Oscillators create fluctuating amplitudes over time, generally in basic geometric shapes or randomly. These basic shapes are referred to as elemental waveforms. The name of each waveform comes from its amplitude shape over time, and each waveform has its own unique spectrum**.

**For our purposes, we will refer to frequency content that is integer related to the fundamental, as well as the fundamental, as partials. You know about the overtone series. The overtone series starts with a fundamental, with the first overtone occurring next (the octave above the fundamental). When you use partials to describe the overtone series, you start counting with the fundamental as the first partial. The first overtone is the second partial, and so on. The difference is slight but important in understanding the amplitude relationships in elemental waveforms.

Sine waves are the simplest waveforms, containing only the first partial (fundamental frequency). Sine waves are usually the basis for additive synthesis, because if you have enough sine waves with control of frequency and amplitude for each, then you can theoretically recreate any sound. The issue with additive synthesis is the usually massive amount of control needed to produce interesting sounds.

Noise exists at the other end of the continuum from sine waves. White noise is a random fluctuation that produces all frequencies at equal amplitude. Since there are more frequencies as you progress upwards through the pitch range, white noise sounds unbalanced towards the high pitch range.

Sawtooth waves contain all partials with the relative amplitudes of 1/pn (pn = equals partial number). The first partial is 1/1, second is 1/2, third, 1/3, etc.

Square waves contain all the odd partials with relative amplitudes of 1/pn. 1/1, 1/3, 1/5, etc.

Triangle waves contain all the odd partials with relative amplitudes of 1/pn-squared. 1/1, 1/9, 1/25, etc.

We will generally use rich waveforms (sawtooth, square, triangle, and noise) as our sound sources, and filter them to produce interesting results.


Filters are named according the frequencies they let pass unchanged. The most common types are low pass, high pass, band pass, and band reject, spelled in a variety of ways (lopass, hipass, etc.)

Low pass filters have a cutoff frequency, allowing frequencies below the cutoff to pass unchanged, and frequencies above the cutoff to be progressively reduced in amplitude. Low pass filters are our most common tool for creating sounds that respond like natural sounds, as increased amplitude usually involves adding more frequencies to a sound. We can control the cutoff frequency to increase when the amplitude of the sound increases.

High pass filters perform the opposite function of low pass filters. They are most useful for percussive sounds, especially sounds like cymbals, that have a lot of high frequency content without low frequencies.

Band pass and band reject filters have a center frequency. Frequencies around the center either pass through (band pass) or are rejected (band reject, or notch) progressively as you move out in both directions from the center frequency. Band reject filters are mostly used for noise reduction.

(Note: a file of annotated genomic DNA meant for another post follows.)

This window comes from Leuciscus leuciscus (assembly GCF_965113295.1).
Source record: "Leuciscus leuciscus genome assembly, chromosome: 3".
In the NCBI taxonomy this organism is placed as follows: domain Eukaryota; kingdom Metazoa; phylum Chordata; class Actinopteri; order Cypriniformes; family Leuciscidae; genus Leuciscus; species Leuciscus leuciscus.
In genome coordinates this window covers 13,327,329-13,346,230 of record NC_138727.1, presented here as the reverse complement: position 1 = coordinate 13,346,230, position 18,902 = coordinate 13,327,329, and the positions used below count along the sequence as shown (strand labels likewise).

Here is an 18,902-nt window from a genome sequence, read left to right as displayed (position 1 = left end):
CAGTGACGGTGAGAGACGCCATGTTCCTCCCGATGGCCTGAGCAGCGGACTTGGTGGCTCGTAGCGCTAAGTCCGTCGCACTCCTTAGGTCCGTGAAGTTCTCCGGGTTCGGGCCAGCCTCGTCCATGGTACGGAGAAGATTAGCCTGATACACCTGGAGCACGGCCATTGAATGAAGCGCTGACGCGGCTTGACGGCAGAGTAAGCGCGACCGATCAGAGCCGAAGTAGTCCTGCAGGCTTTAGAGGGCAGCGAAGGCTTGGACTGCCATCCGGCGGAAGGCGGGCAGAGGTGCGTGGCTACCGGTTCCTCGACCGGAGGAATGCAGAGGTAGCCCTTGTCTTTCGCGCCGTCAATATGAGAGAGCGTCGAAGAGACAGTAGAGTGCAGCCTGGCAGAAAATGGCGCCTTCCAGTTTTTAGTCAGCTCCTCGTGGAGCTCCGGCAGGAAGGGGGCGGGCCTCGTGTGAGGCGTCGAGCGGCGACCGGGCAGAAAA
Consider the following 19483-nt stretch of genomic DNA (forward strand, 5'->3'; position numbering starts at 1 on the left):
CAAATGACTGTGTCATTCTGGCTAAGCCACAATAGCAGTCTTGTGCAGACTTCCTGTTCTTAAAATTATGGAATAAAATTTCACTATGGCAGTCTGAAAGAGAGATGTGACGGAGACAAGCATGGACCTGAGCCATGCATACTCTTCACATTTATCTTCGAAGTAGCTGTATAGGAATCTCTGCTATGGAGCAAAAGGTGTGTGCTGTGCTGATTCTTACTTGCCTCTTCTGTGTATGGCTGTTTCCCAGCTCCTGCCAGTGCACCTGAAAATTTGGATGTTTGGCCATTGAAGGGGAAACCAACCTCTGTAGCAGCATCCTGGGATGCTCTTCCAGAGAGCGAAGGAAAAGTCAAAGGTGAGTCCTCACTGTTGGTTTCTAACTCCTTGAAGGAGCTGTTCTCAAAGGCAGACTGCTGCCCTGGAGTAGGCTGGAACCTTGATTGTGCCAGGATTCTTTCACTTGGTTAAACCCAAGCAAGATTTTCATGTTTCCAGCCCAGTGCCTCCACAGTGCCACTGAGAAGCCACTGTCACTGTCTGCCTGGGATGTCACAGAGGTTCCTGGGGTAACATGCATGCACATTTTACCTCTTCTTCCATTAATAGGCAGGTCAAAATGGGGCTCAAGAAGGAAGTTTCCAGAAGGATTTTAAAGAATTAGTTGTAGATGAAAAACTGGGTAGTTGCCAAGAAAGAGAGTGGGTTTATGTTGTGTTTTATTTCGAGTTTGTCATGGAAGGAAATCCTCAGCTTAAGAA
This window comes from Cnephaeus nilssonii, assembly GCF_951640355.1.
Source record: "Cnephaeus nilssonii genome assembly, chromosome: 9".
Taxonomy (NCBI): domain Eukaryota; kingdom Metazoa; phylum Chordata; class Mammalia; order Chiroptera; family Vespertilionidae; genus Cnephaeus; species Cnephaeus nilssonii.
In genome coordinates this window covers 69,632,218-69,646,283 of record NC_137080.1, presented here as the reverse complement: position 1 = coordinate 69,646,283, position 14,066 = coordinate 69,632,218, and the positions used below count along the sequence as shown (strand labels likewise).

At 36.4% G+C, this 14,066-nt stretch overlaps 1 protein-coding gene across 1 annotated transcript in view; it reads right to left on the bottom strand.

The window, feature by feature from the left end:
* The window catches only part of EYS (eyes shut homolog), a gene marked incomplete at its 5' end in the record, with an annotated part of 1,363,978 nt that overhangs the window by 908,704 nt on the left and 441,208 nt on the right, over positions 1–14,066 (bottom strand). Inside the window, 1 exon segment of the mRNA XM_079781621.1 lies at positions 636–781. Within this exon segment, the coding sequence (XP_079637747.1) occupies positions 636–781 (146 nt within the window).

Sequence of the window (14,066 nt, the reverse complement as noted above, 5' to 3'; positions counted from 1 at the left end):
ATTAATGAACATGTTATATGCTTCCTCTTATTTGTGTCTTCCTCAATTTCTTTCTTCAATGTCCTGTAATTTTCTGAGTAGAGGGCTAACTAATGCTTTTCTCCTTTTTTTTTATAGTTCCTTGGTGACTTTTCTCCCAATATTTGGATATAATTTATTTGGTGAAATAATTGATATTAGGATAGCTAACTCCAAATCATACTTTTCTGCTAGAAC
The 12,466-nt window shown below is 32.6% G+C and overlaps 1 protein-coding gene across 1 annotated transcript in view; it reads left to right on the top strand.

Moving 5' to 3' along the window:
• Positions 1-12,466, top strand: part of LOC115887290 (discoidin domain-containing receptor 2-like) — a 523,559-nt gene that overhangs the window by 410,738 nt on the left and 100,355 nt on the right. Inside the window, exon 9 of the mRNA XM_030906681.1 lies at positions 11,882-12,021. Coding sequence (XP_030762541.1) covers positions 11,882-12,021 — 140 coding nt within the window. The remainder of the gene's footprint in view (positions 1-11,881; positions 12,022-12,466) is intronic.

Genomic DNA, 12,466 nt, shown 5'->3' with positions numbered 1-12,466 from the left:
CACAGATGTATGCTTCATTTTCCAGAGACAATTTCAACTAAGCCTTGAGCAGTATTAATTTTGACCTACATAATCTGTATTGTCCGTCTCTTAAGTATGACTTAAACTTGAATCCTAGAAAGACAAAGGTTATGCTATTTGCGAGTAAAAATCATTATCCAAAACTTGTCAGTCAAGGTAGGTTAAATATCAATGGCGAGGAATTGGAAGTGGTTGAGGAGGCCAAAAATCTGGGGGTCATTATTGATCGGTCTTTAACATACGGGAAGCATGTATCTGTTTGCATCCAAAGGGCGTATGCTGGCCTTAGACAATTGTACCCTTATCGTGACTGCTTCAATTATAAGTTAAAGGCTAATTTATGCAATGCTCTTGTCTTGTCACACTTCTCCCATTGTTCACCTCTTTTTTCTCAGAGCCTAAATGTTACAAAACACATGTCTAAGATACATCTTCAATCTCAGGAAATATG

Analog filters generally have a slope designation that indicates how much amplitude reduction is applied as frequencies move away from the cutoff. The gentlest slope is 6 dB per octave, meaning that one octave away from the cutoff is 6 dB less in amplitude, two octaves 12 dB, etc. You will find 12 dB and 24 dB slopes in most analog synths. Band pass and reject filters add both sides, meaning the minimum slope is 12 dB. While it may seem logical to use the steepest slope available to you, doing so can create unwanted artifacts. Filters are actually delay lines. To increase the slope, you increase the size of the delay line. Increasing the delay line causes phase problems (timing issues), which are especially noticeable with transient sound elements.

Filters also often have resonance controls. Resonance comes from the delay line being fed back into the original signal, and subsequently delayed/filtered again. This feedback produces an amplitude increase around the cutoff/center frequency.

envelope generators

An envelope is simply a function that changes over time. Typically we think of amplitude (loudness) envelopes, but envelopes can be applied to pitch, filters, and any other parameter. The most common envelope is called an ADSR envelope, named after its four segments:

  • Attack time
  • initial Decay time
  • Sustain level
  • Release Time

They often look like this in generic picture form:



The most typical modulator is an LFO, or Low Frequency Oscillator. LFO’s operate in the range of frequencies below audio hearing (less than 20 Hz), although most go up to 50 – 100 Hz maximum to produce some interesting modulation effects. LFO’s can provide pitch vibrato by modulating the frequency of an oscillator, amplitude tremolo by modulating the amplitude of a sound, or other effects like spectrum vibrato by changing the cutoff frequency of a filter. The elemental shapes can provide a variety of effects. Triangle and sine waves are usually employed to produce smooth fluctuations. Sawtooth waves have a sharp change at the start or end of a cycle, and a smooth continuous signal between. Square waves are like on/off switches, while noise can produce a random fluctuation that has many interesting uses.